Sleet and deep snow made Arkansas roads slippery Tuesday and closed some schools as stormy weather stretched across the region.

Up to 13 inches of snow fell at Russellville in west-central Arkansas, the National Weather Service said.

Some 18-wheelers had trouble negotiating roads and authorities urged motorists to stay home.

"If trips can be delayed until later today conditions should be much improved," said Arkansas Highway Department spokesman Randy Ort.

Arkansas' weather was part of a band of snow and rain stretching from the southern Plains to northern New England. The National Weather Service posted winter storm warnings across sections of Oklahoma, Arkansas, Missouri and Illinois, with winter weather advisories along the Great Lakes.

Voting sites in Ohio were busy for Tuesday's presidential primaries despite heavy rain across the state, with some sleet in the Cleveland area. Parts of southern Ohio had received 2 inches of rain in just four hours and flood warnings were posted throughout the state.

In Arkansas, Jamie Funes said Marco's Pan Bakery in Russellville would not open Tuesday.

"No one is going to get from their house today," Funes said.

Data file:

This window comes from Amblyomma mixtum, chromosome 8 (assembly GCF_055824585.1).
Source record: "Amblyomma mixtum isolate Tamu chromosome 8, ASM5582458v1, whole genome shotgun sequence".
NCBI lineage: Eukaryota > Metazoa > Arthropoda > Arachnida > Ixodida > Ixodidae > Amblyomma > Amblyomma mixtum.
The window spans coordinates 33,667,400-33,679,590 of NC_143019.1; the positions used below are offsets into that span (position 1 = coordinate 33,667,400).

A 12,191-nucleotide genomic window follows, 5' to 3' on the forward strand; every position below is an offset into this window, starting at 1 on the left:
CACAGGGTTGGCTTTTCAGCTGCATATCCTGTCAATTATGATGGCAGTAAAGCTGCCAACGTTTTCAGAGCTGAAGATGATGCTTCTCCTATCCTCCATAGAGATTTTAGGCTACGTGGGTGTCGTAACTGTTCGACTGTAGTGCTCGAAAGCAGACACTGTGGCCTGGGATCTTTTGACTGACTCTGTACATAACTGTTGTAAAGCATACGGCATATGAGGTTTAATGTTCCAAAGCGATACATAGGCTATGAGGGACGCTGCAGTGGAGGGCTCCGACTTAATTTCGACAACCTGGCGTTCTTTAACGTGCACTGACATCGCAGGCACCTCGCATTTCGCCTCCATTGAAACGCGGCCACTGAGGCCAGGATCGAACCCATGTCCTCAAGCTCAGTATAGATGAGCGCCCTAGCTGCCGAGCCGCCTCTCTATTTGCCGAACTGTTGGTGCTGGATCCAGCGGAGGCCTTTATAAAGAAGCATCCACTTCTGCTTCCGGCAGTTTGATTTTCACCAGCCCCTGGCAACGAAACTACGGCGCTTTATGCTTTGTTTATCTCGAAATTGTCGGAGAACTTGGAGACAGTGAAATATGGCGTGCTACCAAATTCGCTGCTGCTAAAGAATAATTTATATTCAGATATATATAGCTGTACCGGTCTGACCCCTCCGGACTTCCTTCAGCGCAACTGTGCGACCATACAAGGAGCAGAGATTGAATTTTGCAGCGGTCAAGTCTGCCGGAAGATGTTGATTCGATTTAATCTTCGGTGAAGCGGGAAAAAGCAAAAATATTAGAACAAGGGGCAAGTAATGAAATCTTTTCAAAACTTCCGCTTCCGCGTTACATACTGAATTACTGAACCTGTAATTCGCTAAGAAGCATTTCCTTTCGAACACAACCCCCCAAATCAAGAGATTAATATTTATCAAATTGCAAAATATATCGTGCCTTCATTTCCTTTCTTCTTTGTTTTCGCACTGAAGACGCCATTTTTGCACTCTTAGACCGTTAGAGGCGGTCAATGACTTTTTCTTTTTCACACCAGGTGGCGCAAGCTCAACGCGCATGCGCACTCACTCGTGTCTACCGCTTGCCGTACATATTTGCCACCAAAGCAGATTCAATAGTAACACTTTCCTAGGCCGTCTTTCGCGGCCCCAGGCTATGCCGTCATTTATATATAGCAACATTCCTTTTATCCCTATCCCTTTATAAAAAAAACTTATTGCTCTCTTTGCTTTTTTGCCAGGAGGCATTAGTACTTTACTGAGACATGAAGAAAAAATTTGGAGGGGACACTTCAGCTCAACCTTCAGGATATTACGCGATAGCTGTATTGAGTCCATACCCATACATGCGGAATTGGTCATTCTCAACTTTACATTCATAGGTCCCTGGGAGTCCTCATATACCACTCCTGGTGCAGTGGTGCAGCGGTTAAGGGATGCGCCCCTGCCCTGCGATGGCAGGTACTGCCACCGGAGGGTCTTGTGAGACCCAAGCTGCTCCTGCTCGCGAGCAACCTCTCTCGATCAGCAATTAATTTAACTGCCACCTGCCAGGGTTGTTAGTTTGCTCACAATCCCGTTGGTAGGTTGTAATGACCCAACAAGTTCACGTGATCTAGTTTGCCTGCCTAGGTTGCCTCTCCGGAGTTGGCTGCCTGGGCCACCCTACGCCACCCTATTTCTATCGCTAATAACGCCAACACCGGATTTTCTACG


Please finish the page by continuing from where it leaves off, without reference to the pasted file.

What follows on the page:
Up to 8 inches of snow fell in parts of southwest Missouri, snarling the morning commute in the St. Louis and Springfield areas.

"The closer you get to Springfield, the worse it is," said Bob Edwards of the Missouri Transportation Department. "They have a real snowpack."

Highways also were slippery across the eastern half of Oklahoma.

Thunderstorms spread through the Southeast, and the weather service issued tornado watches Tuesday for most of Georgia, western North Carolina and east-central Alabama.

Flash flooding forced some people to briefly evacuate rural homes around the Alabama community of Collirene, said Lowndes County Sheriff Chip Williams. Powerful wind was blamed for uprooting trees and damaging roofs in other sections of Alabama.